After a number of refinements in production, primarily designed to reduce impurities, steel replaced iron as the basic industrial metal. Both less brittle than iron and inherently stronger, steel soon stood everywhere around the Continent: on the grocer's shelf in the form of the "tin can," in the Parisian sky in the form of the Eiffel Tower, and out of the arsenals of Krupp in the form of cannon.
COMBINED STEEL PRODUCTION
OF GREAT BRITAIN, FRANCE, AND GERMANY
|PERIOD||ANNUAL AVERAGE IN METRIC TONS
Other industries appeared, with chemical and electrical products now adding a new dimension to the international market, and with an entirely new industrial product--individual transportation--first making its appearance with the bicycle. The machine tool industry also took on major proportions thanks to the refinement of steel (the Bessemer process) and the new device of interchangeability of parts--both developments American in origin. Thus, in the second half of the nineteenth century, industrial production was refined, diversified, and increased so that even the most rural or poverty-ridden family might exhibit one of its products, whether a Shefffield knife, a kerosene lamp, or a spool of thread.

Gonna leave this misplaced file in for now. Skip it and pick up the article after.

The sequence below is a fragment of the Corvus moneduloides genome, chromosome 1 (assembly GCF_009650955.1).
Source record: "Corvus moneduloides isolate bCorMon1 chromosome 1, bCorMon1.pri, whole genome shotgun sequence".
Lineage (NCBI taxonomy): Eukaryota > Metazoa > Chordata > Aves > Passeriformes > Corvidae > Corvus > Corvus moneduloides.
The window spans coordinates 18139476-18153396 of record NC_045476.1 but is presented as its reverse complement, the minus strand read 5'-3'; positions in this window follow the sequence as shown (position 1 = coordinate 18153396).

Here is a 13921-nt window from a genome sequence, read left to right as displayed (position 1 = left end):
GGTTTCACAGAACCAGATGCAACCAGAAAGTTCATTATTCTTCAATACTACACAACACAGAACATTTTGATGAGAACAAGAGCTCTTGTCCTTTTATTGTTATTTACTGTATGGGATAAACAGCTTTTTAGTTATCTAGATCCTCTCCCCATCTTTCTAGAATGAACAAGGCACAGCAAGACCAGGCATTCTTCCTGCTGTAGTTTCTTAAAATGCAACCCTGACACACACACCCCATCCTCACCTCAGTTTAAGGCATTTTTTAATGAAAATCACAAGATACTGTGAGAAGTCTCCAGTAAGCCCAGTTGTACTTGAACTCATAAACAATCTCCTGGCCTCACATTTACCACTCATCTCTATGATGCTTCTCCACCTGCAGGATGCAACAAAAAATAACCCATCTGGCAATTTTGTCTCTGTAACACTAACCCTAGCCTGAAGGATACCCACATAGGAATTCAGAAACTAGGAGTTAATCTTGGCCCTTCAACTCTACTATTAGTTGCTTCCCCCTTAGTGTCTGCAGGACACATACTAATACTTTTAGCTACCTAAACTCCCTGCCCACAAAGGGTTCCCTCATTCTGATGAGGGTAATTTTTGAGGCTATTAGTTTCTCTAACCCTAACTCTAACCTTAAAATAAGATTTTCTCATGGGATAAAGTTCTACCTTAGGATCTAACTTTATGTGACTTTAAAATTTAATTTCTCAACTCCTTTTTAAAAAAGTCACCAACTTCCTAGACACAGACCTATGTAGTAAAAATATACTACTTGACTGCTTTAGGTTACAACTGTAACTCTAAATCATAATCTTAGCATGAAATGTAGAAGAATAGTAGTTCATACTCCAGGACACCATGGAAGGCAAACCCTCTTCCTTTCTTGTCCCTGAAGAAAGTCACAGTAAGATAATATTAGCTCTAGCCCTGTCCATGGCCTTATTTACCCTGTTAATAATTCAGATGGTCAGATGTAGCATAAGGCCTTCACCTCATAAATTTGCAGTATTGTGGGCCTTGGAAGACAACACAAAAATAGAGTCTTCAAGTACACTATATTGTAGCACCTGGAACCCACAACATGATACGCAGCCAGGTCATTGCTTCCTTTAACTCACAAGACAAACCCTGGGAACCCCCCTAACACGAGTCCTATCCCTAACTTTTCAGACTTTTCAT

But beyond the smallest product was amassed new business techniques which represented the new scale of social life as well. No less an opponent of the capitalist system than V. I. (Nikolai) Lenin (1870-1924), leader of the Russian Communist Revolution of 1917, explained it this way: "The enormous growth of industry and the remarkably rapid process of concentration of production in ever-larger enterprises represent one of the most characteristic features of capitalism."
The "ever-larger enterprise" was best defined as the corporation. An outgrowth of the older joint-stock company that had served seventeenth- and eighteenth-century commercial development so well, the modern corporation made its appearance in the nineteenth century but only became the prevalent business form in the second half. Enjoying the advantage of limited liability (the stockholder could legally lose no more than his invested share in
the corporation; hence the English expression "Limited" or "Ltd." ) and provided with the means of amassing great quantities of capital for investment purposes (by the device of the stock issue), the corporation not only suited best the needs of private industrial development but also encouraged that development with the money it pumped into equipment, factories, and